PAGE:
Based on both theory and empirical research, the current study examined changes in Latino/a high school students’ science motivational beliefs from 9th to 11th grade. We also took into account individual and contextual factors including gender, immigrant generation status, and perceived science support from key socializers. Specifically, three research questions were tested.
Research Question 1 asked how students’ science motivational beliefs changed from 9th to 11th grade. We first tested overall science across the three subjects and then examined biology, chemistry, and physics separately. Aligning with results from prior studies (e.g., Gottfried et al., 2009; Wang et al., 2017), we hypothesized that students’ motivational beliefs would decline over time.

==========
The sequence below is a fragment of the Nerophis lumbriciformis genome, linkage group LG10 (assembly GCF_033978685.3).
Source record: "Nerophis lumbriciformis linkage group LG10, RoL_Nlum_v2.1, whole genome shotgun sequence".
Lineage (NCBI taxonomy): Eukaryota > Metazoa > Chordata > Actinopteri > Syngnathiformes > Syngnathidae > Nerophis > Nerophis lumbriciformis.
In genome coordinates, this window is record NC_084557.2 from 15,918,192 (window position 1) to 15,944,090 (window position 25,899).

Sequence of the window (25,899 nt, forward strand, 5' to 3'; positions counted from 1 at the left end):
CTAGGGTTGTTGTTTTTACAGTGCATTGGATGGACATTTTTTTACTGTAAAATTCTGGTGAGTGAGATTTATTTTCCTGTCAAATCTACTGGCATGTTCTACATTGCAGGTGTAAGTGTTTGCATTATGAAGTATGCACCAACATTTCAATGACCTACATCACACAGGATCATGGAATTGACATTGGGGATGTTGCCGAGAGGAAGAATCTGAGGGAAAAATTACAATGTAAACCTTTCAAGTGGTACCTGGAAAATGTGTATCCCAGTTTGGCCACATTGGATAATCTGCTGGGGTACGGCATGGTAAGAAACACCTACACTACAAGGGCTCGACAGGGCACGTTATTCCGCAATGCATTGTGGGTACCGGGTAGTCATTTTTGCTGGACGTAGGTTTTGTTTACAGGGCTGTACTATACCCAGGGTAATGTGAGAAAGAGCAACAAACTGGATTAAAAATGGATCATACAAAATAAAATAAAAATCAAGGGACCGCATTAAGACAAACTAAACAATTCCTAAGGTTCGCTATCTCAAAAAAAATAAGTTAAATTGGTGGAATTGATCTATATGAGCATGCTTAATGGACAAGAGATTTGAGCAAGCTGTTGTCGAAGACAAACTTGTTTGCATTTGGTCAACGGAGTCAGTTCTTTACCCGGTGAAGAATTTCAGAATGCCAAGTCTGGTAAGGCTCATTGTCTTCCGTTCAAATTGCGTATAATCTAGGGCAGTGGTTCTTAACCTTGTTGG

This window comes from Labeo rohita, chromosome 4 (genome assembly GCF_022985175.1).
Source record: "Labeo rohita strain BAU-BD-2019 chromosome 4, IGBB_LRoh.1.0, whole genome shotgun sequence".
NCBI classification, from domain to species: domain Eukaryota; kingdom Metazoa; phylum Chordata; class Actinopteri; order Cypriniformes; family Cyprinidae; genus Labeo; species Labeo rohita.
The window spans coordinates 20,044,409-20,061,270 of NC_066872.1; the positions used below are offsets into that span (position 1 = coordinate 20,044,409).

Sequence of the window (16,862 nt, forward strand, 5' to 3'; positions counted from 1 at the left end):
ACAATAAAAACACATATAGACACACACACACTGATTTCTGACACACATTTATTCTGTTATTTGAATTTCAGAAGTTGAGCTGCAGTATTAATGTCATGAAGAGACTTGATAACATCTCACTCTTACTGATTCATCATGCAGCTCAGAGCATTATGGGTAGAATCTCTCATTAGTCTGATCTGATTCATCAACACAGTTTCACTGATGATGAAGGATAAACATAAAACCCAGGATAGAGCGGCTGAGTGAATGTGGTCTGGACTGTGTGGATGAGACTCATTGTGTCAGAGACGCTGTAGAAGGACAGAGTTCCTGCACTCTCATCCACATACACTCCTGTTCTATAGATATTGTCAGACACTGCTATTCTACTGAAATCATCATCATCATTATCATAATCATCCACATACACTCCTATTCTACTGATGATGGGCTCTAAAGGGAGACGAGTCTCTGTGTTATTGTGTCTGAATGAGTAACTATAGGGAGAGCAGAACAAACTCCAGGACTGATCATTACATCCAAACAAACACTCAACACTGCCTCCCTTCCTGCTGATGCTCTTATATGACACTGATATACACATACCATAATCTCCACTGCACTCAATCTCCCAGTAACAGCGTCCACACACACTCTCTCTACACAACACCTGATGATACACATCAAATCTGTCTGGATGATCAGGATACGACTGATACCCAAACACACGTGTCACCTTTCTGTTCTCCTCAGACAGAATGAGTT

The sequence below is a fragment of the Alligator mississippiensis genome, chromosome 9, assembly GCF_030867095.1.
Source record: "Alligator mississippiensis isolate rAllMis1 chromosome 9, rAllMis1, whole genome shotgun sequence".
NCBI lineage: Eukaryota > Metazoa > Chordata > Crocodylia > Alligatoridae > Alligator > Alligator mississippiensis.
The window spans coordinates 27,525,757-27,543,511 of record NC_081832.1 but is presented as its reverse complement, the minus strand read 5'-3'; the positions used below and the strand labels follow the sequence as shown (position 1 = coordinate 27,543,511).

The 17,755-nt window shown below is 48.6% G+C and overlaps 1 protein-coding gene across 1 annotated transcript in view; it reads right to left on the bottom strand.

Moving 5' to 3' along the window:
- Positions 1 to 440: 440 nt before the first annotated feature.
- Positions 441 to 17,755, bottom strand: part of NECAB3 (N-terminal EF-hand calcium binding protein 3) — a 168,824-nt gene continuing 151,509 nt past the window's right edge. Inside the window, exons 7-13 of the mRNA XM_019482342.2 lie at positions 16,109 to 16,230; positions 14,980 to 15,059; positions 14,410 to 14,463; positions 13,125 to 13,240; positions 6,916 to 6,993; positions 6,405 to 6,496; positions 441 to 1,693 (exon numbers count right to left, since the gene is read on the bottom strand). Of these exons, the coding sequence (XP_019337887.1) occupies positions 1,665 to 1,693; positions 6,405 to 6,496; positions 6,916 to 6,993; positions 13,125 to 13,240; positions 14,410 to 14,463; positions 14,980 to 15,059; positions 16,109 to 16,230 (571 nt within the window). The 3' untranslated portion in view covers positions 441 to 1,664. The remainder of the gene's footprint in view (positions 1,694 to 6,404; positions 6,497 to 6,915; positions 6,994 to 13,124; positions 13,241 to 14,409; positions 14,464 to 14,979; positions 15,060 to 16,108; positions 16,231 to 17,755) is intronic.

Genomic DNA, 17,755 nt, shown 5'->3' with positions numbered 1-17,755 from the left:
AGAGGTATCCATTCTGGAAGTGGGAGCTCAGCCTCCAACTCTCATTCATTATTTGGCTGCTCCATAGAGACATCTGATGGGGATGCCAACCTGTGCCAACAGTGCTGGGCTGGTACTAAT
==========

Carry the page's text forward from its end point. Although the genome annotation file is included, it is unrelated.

Research Question 2 examined whether there were demographic differences in students’ motivational beliefs at 9th grade and in the changes over time. First, we examined gender differences. Given that physics and chemistry are stereotypically masculine subjects (Su et al., 2009; Sax et al., 2015), we expected females to have lower motivational beliefs in these two subjects at 9th grade and to evidence faster declines than males. In contrast, given that the biological sciences are now overrepresented by females (National Science Foundation [NSF], 2017), we expected females to have higher biology motivational beliefs at 9th grade and to evidence slower declines than males. Next, we examined whether there were differences based on students’ immigrant generation status. Specifically, we tested whether being third generation immigrant versus being first or second generation immigrant predicted differences in adolescents’ science motivational beliefs at 9th grade and how they changed from 9th to 11th grade. In accordance with the Latino/a immigrant paradox in education (Feliciano and Lanuza, 2017), we expected first and second generation immigrants to report higher 9th grade motivational beliefs and evidence slower declines compared with their third generation counterparts.